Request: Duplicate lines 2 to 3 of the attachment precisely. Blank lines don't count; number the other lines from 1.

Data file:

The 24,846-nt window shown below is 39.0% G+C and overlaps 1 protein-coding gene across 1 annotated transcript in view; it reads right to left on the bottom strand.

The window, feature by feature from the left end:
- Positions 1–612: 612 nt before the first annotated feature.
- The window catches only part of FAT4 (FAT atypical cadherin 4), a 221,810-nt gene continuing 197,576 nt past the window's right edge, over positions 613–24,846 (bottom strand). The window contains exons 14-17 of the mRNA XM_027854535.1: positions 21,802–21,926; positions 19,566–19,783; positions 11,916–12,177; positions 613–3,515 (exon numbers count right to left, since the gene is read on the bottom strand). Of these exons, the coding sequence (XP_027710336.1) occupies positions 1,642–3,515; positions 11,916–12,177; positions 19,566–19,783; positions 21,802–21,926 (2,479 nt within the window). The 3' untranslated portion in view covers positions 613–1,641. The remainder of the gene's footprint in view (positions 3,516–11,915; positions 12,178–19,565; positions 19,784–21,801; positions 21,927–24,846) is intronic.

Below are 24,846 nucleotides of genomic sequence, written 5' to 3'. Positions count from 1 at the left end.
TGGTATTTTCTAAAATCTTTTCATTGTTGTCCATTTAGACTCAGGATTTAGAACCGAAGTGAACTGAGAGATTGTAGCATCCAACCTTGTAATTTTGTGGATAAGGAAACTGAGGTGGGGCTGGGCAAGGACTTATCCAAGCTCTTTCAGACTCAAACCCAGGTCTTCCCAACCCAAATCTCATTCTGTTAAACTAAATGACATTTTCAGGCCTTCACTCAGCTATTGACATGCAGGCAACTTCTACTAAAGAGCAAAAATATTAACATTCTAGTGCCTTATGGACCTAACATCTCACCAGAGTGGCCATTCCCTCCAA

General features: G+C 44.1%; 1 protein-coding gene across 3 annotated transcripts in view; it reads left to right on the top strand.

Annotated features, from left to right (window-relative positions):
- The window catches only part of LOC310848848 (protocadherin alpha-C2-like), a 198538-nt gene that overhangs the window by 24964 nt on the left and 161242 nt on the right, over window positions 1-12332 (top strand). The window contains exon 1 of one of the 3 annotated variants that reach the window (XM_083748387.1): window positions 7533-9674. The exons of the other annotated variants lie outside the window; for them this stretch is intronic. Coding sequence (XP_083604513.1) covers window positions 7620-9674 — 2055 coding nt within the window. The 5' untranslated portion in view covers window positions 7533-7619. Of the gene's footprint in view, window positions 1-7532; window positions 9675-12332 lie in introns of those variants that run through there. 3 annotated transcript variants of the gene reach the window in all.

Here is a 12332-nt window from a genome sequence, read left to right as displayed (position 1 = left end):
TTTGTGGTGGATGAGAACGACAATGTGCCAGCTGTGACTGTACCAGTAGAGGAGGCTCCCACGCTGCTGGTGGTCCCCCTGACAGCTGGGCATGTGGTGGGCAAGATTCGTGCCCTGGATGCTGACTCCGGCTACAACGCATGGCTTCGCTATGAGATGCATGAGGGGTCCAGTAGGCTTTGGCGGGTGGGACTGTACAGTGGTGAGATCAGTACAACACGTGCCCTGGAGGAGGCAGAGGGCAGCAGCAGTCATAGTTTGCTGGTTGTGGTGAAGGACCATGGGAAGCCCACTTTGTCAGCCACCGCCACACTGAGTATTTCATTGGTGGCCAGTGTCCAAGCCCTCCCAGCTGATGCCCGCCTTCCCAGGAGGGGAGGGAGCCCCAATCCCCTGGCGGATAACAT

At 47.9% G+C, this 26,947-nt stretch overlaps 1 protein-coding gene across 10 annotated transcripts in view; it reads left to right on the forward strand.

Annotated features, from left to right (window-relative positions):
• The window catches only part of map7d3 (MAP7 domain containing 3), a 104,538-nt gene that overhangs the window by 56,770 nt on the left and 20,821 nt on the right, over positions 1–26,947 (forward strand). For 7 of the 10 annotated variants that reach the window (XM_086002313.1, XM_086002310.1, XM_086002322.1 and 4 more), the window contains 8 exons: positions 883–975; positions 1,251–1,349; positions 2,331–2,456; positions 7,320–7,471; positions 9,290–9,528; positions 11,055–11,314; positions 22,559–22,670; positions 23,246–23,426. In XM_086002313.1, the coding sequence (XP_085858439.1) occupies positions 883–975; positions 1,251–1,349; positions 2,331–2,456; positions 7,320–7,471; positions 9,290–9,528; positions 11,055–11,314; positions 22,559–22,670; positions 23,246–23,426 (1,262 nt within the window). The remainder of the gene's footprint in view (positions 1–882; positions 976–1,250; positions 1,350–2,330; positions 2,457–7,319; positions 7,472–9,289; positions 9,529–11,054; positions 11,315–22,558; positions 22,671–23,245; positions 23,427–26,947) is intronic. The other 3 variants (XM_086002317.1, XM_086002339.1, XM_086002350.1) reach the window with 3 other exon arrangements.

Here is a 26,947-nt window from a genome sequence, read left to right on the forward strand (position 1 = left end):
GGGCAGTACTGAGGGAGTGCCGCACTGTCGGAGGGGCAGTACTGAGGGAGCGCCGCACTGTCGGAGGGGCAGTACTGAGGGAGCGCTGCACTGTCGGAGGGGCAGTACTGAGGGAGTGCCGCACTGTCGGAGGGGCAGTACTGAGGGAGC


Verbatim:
The window, feature by feature from the left end:
- Positions 1–612: 612 nt before the first annotated feature.